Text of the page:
The results of the present study show the successful use of PCR assay to detect Brucella in formalin-fixed, paraffin-embedded tissues but highlight the importance of the choice of suitable target DNA size within the Brucella genome. The results of the present study indicate that the immunodominant antigen, gene bp26 proved a good target for the detection of DNA from formalin-fixed paraffin-embedded tissues as it amplifies the fragment of 450 bp. 

 

The pathogenesis and immune pathophysiology of Brucella melitensis infection is considered a key for understanding the nature of tissue damages. The Brucella organisms have the ability to replicate in the host, escape from the natural killing mechanisms, multiply and persist within macrophages (phagocytes) for long time inducing chronic infection, (Osman et al., 2016). Following infection, the organism is ingested by phagocytes resulting in bacteremia and localization in the lymphoid tissues, mammary gland and reproductive tract (Ragan, 2002).

 

Pathologically, tissue changes due to brucellosis are found in genital and mammary tissues and in the extra-genital organs. In the current study, epithelioid cells and/or giant cells were predominant in the cortex of lymph nodes, particularly mediastinal ones, however, the typical granuloma was not found neither in lymphoid tissues nor paranchymatous organs. Such situation was associated with accumulation of mononuclear cells in the subcapsular and trabecular sinuses. This agrees with the findings of Dey et al. (2013). Adams (2002) reported that the occurrence of granulomatous lesions indicates the chronicity of the condition reflecting the nature of the persisting infection. Meanwhile, Adams (2002), Seidel et al. (2003) and Krishnan et al. (2005) explained that the most characteristic tissue alterations included inflammatory infiltrates of neutrophils, monocytes/macrophages and lymphocytes.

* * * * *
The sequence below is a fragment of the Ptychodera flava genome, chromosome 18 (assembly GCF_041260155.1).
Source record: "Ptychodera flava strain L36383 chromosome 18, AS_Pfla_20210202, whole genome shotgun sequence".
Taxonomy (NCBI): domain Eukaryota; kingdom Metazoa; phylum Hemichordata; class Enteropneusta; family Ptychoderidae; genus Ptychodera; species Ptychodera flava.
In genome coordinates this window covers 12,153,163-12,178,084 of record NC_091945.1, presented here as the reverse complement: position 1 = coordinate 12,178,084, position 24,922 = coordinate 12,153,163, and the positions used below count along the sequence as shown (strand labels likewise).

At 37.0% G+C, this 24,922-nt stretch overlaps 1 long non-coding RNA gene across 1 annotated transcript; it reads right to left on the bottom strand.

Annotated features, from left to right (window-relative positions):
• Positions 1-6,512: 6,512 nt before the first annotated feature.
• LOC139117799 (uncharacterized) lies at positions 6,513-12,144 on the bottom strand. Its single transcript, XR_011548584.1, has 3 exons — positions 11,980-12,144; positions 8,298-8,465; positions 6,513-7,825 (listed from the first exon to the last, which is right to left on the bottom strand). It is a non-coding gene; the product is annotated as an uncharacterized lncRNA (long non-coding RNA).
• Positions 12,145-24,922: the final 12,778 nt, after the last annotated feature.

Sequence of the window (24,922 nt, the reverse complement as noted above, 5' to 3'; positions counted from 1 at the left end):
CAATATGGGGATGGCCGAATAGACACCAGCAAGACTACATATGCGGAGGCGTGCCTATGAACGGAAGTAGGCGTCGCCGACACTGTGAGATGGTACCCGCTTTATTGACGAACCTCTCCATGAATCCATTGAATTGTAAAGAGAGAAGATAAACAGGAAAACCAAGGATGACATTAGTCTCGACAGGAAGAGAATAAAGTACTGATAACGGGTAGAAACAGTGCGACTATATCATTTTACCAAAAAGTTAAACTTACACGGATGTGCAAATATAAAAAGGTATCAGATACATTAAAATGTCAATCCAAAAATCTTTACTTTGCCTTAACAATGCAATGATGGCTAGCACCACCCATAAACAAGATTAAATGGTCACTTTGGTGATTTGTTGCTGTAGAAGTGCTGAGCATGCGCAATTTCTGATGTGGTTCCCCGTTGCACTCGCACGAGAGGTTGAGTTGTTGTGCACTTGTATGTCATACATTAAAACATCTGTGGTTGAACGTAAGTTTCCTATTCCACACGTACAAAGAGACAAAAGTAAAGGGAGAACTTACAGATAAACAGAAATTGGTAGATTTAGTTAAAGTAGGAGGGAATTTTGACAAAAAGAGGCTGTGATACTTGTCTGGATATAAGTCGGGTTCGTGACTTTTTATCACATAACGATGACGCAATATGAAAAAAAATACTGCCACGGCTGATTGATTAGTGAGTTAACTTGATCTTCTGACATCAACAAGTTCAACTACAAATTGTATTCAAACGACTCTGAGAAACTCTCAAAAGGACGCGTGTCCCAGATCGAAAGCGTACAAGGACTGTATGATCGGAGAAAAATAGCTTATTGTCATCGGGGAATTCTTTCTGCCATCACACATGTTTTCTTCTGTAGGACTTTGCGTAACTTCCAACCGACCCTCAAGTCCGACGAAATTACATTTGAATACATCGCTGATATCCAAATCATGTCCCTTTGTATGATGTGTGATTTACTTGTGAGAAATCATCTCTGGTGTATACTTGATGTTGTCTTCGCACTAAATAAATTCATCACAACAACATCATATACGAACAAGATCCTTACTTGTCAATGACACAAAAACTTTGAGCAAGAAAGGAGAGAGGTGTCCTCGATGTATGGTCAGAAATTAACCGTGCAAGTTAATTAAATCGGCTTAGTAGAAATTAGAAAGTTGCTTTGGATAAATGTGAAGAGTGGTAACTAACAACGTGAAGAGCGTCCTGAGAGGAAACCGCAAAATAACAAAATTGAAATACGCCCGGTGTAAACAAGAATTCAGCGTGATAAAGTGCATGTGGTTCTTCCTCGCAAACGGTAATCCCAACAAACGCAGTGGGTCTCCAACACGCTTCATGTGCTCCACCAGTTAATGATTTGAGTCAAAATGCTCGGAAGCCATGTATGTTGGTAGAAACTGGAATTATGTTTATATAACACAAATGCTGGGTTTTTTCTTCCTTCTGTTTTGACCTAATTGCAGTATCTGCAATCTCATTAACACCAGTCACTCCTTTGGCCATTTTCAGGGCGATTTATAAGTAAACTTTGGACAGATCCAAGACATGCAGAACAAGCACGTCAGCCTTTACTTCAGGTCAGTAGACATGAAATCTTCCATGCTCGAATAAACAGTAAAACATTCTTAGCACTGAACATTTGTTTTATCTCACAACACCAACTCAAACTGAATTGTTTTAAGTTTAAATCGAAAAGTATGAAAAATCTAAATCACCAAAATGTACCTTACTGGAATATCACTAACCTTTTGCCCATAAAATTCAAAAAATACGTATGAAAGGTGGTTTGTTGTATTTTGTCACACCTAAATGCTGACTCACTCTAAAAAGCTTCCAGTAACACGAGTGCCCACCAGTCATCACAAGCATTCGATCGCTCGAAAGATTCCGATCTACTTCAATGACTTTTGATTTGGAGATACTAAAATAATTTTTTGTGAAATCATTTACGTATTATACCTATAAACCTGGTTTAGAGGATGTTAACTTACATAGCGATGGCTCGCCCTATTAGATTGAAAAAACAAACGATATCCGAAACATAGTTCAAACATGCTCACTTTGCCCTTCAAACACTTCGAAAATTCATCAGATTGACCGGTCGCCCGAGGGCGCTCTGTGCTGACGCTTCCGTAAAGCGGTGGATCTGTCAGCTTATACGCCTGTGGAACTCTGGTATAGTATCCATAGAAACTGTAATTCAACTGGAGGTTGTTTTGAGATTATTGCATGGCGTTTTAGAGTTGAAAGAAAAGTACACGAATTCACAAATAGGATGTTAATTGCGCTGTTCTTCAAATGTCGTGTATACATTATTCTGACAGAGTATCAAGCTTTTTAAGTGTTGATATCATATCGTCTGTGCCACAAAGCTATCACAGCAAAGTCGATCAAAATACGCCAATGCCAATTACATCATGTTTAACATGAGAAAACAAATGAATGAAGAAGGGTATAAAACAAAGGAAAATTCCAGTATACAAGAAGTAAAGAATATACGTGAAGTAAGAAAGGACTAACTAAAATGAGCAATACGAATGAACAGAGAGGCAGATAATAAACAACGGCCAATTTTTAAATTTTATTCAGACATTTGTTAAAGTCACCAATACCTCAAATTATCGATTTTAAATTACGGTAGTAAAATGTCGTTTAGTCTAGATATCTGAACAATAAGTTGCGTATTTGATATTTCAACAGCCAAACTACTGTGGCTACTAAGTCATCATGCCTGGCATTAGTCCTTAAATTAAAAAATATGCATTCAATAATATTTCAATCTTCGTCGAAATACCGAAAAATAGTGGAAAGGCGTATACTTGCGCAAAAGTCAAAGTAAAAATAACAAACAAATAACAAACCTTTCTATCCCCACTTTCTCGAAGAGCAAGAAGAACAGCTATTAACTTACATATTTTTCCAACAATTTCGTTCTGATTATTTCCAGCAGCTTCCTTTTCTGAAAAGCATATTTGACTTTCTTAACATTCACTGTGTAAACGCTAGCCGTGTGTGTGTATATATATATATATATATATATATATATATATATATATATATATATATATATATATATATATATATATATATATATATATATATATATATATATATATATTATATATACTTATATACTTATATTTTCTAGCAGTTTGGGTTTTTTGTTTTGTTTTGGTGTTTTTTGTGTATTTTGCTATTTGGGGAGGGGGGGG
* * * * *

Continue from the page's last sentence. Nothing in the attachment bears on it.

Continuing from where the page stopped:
Hyperplasia of the white pulp was evident in the spleen of most cases. However, depletion of lymphocytes was seen in the white pulp of spleen and the cortex of lymph nodes, associated with presence of fatty infiltration in some cases. This coincides with those reported by Dey et al. (2013) who found a depletion of lymphocytes, characterized by reducing densities of lymphocytes, in spleen and lymph nodes. In addition, Cheville et al. (1996) stated that lymphoid depletion may occur as a result of immunodeficiency as a result of multiplication of Brucella in the lymphocytes and macrophages of infected animals.

 

In liver, kidneys and heart, only non-granulomatous reactions could be detected in the form of vacuolar degeneration, early necrotic changes or mild inflammatory reactions. Similar findings were reported by Dey et al. (2013) consisting of multifocal necrosis in hepatic parenchyma, and necrosed tissue was replaced by fibrous connective tissue and reactive cells with no characteristic multiple granulomatous nodules for brucellosis. Moreover, Godfroid et al. (2004) recorded multifocal small foci of necrosis or microgranulomas in the liver.